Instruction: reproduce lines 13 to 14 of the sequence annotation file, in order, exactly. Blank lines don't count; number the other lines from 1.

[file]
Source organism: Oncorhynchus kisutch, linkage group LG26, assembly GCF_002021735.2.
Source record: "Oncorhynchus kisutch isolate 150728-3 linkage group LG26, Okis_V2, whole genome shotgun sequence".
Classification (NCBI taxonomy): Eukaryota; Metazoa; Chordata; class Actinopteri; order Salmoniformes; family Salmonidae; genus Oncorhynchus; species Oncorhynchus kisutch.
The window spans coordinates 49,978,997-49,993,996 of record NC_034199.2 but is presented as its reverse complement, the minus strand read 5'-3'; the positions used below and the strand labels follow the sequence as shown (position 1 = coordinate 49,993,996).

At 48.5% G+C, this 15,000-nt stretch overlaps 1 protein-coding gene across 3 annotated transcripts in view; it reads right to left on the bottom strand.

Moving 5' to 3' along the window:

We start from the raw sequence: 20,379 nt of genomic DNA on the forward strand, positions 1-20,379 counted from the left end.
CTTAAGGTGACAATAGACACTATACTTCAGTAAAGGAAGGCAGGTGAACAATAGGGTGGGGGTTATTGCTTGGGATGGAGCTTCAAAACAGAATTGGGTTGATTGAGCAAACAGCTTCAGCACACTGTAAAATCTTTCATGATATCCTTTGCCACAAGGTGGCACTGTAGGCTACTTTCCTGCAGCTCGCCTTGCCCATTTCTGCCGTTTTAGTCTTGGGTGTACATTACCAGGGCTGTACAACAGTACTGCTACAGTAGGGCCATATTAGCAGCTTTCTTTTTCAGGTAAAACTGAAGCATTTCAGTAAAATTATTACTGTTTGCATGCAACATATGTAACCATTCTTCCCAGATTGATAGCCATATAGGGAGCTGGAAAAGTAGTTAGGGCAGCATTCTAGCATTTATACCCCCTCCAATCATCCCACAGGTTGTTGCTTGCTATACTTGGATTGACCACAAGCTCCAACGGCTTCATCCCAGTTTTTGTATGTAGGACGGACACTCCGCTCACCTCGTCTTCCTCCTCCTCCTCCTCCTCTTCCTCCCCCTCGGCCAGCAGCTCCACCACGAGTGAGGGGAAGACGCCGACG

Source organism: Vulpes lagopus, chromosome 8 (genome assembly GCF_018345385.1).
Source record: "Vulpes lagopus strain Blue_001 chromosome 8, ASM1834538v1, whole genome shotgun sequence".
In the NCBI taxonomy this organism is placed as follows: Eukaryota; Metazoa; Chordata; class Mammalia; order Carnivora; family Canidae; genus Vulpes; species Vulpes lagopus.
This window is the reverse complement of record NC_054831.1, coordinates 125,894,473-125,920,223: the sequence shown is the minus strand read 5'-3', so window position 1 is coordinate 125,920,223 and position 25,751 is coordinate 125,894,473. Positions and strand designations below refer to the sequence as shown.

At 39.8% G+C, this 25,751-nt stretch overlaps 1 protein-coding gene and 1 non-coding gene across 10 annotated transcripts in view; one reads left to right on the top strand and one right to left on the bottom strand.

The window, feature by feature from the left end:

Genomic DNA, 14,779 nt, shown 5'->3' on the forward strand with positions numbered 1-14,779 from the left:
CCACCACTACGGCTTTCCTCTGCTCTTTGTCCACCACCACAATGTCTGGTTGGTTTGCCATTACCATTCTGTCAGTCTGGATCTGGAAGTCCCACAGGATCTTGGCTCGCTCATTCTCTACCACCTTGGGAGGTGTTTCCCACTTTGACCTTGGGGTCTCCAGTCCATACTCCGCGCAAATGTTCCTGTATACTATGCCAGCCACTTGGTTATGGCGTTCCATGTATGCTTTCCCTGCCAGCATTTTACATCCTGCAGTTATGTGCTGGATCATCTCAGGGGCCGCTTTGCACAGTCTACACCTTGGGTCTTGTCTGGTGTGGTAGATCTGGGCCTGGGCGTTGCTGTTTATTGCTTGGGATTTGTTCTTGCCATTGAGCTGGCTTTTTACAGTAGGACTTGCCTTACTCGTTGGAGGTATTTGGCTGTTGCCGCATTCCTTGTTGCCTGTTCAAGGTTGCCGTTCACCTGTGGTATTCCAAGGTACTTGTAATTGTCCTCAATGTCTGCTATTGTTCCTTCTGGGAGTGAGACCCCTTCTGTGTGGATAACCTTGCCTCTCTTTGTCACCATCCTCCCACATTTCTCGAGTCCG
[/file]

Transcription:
At 39.8% G+C, this 25,751-nt stretch overlaps 1 protein-coding gene and 1 non-coding gene across 10 annotated transcripts in view; one reads left to right on the top strand and one right to left on the bottom strand.

The window, feature by feature from the left end: